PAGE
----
We park the car at a signed parking area in Kobarid, don the hiking boots and back packs and head out. It is sunny and warm enough already at 10:15 in the morning that I do not put on my black hoodie. Undershirt and long sleeved shirt buttoned tight up to the collar, collar lifted to protect my neck, big floppy brimmed hat and I am ready with some trepidation to head out. The walk is stunning right from the start. The forests are filled with spring flowers of all kinds and colors. The light yellow primula are on their final stages of bloom and the crocuses and bucaneve are done flowering. In their place periwinkle blue flowers, may actually be periwinkles, white star shaped flowers, delicate acquilegia, forget me nots, mountain geraniums – same leaf form but more delicate than the flower box geraniums, deep yellow marsh marigold like flowers, hellebores, fuschia colored bell shaped flowers. Just everywhere flowers and flowers. And lots more that I cannot remember. Then a small three leafed plant -ortica-nettles is pointed out to me by one of the ladies who is very knowledgeable about the plants and trees. But she tells me that you only pick the young leaves in spring and usually with rubber gloves or else it hurts the skin. It makes a delicious risotto. The air in the beech forest is light and fresh, the spring birds are chirping. The vegetation is lush and green and quite unlike the arid carsic vegetation of previous walks. I feel euphoric with the spring air, spring flowers and mountain scenery.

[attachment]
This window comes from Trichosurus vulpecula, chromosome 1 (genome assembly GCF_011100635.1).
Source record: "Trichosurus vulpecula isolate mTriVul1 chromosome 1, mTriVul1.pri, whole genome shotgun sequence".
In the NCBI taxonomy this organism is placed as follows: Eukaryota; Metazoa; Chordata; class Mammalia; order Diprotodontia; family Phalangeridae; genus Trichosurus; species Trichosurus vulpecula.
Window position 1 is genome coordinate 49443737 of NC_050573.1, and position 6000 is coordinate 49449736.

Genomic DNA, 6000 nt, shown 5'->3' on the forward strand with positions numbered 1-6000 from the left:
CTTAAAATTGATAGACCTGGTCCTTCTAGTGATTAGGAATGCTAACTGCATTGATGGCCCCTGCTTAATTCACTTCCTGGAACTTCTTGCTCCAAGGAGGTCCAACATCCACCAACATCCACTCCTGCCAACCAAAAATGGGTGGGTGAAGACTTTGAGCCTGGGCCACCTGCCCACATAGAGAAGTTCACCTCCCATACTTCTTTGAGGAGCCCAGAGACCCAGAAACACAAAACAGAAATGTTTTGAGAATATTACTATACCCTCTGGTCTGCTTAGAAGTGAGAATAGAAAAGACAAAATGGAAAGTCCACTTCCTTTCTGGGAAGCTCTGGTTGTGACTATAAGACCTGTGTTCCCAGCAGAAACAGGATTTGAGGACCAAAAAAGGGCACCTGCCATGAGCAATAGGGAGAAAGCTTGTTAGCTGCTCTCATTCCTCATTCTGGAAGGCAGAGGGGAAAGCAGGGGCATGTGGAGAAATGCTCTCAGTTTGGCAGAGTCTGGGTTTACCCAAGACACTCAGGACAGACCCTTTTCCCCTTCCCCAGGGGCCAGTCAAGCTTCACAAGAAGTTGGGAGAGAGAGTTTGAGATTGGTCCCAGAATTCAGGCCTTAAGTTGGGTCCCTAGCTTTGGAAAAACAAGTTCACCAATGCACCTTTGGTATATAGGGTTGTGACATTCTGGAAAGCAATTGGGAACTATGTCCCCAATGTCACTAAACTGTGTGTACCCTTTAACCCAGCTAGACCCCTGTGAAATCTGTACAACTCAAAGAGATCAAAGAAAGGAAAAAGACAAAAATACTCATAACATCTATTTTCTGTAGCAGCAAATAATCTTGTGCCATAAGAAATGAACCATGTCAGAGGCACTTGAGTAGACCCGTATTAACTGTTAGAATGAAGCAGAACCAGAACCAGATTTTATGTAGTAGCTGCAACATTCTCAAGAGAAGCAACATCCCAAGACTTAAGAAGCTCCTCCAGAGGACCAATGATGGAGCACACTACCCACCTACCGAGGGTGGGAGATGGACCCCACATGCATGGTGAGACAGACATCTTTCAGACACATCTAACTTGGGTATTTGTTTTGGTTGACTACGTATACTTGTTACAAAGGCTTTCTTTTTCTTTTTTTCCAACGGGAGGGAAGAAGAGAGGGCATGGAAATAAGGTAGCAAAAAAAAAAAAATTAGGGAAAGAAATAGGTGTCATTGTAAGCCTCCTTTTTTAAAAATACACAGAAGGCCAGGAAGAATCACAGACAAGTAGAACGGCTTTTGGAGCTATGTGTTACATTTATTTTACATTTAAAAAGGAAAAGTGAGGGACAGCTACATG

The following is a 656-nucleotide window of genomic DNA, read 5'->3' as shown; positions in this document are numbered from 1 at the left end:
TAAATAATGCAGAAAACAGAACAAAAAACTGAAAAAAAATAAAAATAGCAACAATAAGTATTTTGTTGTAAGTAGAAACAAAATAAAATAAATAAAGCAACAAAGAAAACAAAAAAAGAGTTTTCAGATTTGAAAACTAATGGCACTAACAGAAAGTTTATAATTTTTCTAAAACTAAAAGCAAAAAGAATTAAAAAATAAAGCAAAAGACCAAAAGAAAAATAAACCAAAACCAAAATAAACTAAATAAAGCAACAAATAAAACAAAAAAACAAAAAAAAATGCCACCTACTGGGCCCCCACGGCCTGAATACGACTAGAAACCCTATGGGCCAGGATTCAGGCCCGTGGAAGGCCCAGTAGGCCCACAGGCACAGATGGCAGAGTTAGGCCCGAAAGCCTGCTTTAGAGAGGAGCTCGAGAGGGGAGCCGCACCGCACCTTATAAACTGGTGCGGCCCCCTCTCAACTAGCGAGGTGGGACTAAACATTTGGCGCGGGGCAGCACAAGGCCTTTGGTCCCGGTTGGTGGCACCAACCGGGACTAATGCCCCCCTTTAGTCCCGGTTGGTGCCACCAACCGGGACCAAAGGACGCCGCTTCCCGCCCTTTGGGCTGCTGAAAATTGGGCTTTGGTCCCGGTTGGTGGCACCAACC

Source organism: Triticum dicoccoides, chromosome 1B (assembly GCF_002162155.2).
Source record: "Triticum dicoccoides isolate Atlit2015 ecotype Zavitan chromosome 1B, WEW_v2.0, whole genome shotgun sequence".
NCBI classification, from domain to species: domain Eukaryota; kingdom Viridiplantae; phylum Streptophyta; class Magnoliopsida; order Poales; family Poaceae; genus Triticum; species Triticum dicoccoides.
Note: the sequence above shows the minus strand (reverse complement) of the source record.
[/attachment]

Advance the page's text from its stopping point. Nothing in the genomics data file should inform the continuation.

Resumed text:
High up in the leafless trees are Vischio – round green leafy balls that at first I think are squirrels nests. I am told it is used to decorate at Christmas and has a small white berry. I am also told you hang it over a door way to ask for a kiss! This is from the internet- “cum album is a species of mistletoe in the family Santalaceae, commonly known as European mistletoe, common mistletoe or simply as mistletoe”. There you go – I had no idea how mistletoe actually grew.
We are walking along this stunning emerald blue green ribbon of a river – the Isonzo. When it hits rocks the water forms snow white rapids. There are large boulders in the water, smooth and rounded by the erosion and stark white against the emerald water.
Then through the trees I see a suspended bridge over the river –We walk on the bridge, and look down and out over the river. Stunning color and views.
We continue the walk through beech forests.